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things to think about - Crop Insurance Subsidies

 Just a few snippets I wanted to share. You can click on the titles to go to the full articles.

Pressure Builds to End Crop Insurance Subsidies

by Matthew Glans
Heartland Institute Vice President Eli Lehrer argues America’s crop insurance program is “a $6.5 billion annual waste of taxpayers’ money” and “one of the most egregious examples of welfare for business in the nation’s vastly overweight federal budget.
“Eliminating the crop insurance program should be an easy decision. The program is much more than a waste of money — it is also bad for the agricultural economy it is supposed to support and dreadful for the environment.”

The Trouble with Subsidized Crop Insurance

 Tanner Ehmke 

On one side of the road sits a field of corn baking in the heat with the leaves shriveling into a semblance of yellow crepe paper. On the other side of the road is a fantastic field of milo that looks like it just got a 5-inch rain. The stand is impeccable and couldn't look greener or healthier – even with a heat index as high as 113 degrees.

 So why plant a crop that struggles in the heat when another crop does perfectly well? The answer probably isn't much of a surprise: subsidized crop insurance.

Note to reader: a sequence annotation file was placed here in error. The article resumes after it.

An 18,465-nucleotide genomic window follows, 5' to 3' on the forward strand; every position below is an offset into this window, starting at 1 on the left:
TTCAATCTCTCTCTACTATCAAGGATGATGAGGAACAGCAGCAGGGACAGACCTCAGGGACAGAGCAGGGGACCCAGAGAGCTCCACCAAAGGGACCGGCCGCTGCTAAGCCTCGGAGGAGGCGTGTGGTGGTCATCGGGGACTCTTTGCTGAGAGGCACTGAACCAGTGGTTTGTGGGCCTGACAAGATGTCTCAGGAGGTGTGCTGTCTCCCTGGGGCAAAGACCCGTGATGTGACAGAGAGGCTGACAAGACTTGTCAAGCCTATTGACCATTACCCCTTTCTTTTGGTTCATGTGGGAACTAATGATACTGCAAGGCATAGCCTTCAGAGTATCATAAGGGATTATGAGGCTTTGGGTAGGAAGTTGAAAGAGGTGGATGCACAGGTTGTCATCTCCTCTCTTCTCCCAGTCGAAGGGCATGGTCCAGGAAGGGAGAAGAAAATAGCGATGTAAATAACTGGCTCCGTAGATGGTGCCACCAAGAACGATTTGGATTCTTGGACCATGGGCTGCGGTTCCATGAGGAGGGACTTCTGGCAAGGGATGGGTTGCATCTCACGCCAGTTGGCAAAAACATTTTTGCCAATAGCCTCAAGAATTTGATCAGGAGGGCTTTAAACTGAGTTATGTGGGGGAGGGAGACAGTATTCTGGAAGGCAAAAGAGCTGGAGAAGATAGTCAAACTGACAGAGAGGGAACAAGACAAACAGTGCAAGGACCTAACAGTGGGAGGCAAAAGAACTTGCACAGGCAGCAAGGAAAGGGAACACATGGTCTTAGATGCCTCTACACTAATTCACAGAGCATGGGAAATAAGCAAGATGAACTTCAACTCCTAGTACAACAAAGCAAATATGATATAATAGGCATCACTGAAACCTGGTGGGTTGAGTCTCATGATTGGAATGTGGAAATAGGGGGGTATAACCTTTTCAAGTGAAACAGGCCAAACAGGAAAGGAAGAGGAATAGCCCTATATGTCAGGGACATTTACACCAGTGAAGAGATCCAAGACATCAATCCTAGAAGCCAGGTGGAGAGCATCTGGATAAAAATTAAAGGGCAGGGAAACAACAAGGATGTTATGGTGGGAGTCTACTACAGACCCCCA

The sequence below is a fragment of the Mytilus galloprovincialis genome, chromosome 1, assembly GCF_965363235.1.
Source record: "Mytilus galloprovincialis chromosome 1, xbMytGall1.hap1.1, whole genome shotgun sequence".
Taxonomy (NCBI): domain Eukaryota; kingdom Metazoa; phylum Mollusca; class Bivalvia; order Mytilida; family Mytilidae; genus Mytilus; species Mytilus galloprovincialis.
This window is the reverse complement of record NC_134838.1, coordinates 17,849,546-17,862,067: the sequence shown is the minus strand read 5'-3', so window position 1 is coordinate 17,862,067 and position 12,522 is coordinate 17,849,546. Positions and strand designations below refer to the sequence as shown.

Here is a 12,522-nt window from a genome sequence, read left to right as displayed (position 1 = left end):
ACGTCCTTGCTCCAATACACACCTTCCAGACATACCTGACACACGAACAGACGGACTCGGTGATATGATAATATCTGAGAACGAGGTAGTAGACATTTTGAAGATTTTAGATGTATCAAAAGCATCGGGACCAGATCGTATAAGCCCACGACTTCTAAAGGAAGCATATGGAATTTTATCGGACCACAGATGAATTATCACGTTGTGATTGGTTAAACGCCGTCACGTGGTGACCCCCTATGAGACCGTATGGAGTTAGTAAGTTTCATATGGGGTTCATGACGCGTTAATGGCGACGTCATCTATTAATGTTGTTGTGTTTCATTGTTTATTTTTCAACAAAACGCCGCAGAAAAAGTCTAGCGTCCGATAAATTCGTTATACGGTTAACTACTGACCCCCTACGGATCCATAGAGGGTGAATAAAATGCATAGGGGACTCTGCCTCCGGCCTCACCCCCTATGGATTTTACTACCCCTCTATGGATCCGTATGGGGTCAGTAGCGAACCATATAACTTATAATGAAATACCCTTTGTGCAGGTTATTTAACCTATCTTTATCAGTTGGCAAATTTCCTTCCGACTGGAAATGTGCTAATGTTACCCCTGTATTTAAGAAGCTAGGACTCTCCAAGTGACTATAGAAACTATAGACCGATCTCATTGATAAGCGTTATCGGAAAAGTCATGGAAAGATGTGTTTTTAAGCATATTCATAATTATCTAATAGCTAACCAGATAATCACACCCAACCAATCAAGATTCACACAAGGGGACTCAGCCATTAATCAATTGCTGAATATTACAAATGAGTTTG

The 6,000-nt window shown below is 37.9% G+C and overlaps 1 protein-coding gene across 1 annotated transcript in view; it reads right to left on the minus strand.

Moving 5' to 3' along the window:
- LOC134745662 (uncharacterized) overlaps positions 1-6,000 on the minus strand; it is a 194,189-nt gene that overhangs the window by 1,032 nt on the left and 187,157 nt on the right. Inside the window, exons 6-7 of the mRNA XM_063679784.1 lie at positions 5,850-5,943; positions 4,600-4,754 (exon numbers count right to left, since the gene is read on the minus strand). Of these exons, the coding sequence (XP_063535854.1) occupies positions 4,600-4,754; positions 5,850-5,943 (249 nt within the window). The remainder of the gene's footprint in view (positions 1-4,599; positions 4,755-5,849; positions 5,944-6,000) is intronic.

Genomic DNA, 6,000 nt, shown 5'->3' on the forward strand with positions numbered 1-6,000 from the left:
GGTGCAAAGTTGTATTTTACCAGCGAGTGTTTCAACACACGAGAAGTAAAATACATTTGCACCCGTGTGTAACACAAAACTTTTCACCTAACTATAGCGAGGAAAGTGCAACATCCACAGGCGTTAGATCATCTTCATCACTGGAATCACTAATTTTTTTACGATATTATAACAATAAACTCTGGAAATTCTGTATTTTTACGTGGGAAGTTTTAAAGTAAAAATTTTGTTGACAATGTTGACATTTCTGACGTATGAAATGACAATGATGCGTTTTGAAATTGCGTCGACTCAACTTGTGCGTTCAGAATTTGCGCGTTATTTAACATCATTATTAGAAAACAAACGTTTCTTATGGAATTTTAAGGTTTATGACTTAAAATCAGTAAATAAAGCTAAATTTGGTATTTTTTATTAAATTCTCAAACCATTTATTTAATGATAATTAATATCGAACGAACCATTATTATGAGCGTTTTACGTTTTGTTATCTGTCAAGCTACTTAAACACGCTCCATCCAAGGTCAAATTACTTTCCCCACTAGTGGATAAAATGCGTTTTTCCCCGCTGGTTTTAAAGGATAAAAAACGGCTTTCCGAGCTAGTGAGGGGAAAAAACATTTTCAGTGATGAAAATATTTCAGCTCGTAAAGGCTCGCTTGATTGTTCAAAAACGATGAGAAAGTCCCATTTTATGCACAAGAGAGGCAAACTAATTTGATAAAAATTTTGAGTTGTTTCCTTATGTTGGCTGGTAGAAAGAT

Thanks to the government's generous crop insurance subsidies – crop insurance companies received $3.8 billion last year from the government while posting a profit of 26.4% – farmers are defying Mother Nature and planting crops that otherwise wouldn't pay.  
On the surface, the concept of government support sounds great: They help keep the business of crop insurance profitable so we farmers can easily reduce our risk. After all, in such a high-risk business as ours, how many of us could farm without insurance?
But here's where it gets turned on its head. Subsidizing a risk management tool only results in one thing: taking on more risk. If the penalty for failure is reduced or eliminated, what's the point of making conservative or smart decisions?

Misguided Farm Bill Shortchanges Rural America

Here is the bottom line. If one corporation farmed your entire state, the federal government would pay 60 percent of its crop insurance premiums on every acre in every year – the better the year, the bigger the subsidy.



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